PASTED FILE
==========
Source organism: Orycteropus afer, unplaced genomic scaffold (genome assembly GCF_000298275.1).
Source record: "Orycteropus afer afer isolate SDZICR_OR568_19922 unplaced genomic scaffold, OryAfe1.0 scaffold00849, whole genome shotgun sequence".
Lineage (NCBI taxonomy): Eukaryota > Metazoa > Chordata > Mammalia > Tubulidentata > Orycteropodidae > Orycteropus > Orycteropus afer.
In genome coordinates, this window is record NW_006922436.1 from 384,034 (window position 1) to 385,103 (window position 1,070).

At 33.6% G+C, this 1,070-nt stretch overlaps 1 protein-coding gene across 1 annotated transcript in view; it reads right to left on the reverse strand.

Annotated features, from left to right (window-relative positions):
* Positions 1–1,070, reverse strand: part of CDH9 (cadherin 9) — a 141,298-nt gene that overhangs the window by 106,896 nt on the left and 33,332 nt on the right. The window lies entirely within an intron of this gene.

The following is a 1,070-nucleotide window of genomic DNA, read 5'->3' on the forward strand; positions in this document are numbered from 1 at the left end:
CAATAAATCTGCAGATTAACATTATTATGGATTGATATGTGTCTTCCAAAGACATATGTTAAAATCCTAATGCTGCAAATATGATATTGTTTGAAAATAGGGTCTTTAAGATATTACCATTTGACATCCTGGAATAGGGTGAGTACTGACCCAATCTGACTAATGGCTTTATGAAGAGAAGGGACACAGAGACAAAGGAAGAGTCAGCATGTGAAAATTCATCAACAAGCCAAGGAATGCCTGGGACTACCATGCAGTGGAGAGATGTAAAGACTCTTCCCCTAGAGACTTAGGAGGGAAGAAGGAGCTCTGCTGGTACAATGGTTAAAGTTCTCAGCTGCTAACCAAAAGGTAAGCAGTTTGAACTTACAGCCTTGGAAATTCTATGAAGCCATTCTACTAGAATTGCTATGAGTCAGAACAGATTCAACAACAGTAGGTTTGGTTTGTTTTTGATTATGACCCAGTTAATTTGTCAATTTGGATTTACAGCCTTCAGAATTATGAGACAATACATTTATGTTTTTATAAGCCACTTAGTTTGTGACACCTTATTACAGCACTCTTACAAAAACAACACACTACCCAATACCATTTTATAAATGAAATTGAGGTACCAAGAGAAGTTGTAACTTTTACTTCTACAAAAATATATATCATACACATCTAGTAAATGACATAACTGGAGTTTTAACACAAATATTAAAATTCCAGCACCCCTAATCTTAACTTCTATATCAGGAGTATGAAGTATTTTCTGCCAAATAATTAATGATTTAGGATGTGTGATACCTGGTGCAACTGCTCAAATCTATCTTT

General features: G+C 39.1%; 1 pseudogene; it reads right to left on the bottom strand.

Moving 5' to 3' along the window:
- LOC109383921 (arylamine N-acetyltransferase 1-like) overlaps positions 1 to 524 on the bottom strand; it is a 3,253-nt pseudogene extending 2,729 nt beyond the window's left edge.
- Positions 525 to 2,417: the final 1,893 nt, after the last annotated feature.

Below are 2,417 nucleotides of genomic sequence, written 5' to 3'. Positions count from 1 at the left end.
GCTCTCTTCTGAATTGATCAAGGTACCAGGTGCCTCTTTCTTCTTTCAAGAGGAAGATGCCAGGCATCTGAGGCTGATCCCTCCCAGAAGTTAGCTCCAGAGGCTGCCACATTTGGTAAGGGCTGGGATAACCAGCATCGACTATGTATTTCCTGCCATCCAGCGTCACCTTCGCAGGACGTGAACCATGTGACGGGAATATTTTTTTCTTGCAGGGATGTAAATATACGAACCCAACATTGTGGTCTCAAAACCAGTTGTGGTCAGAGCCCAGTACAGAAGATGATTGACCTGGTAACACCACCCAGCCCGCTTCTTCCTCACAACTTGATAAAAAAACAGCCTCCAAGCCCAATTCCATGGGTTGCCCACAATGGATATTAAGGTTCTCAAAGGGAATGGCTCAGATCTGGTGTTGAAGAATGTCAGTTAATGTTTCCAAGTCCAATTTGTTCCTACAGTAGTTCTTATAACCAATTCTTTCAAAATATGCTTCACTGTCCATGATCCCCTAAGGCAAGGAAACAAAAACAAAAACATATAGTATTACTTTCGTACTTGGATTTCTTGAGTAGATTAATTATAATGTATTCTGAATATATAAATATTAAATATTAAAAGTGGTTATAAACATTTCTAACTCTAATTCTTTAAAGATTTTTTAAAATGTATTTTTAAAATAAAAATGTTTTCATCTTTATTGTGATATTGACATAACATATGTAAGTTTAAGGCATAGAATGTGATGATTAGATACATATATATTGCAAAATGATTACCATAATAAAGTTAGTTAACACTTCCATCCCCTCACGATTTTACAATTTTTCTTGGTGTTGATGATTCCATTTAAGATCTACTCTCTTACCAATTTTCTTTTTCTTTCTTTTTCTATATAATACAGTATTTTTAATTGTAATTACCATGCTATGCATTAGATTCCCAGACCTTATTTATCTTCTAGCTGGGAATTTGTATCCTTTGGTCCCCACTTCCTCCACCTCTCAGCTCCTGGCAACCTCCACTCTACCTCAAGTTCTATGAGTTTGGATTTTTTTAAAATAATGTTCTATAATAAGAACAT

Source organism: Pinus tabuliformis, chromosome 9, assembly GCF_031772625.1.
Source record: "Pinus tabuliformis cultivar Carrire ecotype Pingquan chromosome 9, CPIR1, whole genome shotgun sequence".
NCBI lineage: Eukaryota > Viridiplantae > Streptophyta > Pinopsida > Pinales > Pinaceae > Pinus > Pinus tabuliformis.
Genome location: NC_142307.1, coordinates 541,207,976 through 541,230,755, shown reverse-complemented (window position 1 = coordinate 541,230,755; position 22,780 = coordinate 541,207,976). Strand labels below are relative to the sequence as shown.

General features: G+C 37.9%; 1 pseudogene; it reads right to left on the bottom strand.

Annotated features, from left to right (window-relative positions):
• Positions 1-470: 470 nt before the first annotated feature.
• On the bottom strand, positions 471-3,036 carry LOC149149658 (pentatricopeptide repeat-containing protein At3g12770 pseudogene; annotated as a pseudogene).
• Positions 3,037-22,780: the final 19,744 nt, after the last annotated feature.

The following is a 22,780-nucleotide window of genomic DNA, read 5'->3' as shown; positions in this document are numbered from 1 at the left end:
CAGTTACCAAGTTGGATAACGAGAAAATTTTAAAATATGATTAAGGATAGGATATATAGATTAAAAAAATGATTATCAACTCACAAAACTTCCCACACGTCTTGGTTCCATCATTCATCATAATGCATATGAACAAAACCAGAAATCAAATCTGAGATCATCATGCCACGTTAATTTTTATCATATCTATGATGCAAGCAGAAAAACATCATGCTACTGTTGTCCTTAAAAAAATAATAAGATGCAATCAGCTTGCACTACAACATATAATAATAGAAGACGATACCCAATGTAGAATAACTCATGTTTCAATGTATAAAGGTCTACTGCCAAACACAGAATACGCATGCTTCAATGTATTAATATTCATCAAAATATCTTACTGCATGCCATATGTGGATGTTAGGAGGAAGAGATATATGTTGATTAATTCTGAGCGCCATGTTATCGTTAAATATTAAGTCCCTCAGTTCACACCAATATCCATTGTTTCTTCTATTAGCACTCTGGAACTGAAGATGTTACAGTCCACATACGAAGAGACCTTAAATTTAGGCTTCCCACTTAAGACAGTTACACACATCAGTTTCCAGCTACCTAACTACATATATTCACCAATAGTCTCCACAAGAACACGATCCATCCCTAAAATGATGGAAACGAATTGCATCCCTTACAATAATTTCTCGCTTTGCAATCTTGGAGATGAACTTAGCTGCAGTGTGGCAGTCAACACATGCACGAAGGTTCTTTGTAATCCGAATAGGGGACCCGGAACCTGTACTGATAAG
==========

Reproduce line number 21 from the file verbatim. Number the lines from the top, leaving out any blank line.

Annotated features, from left to right (window-relative positions):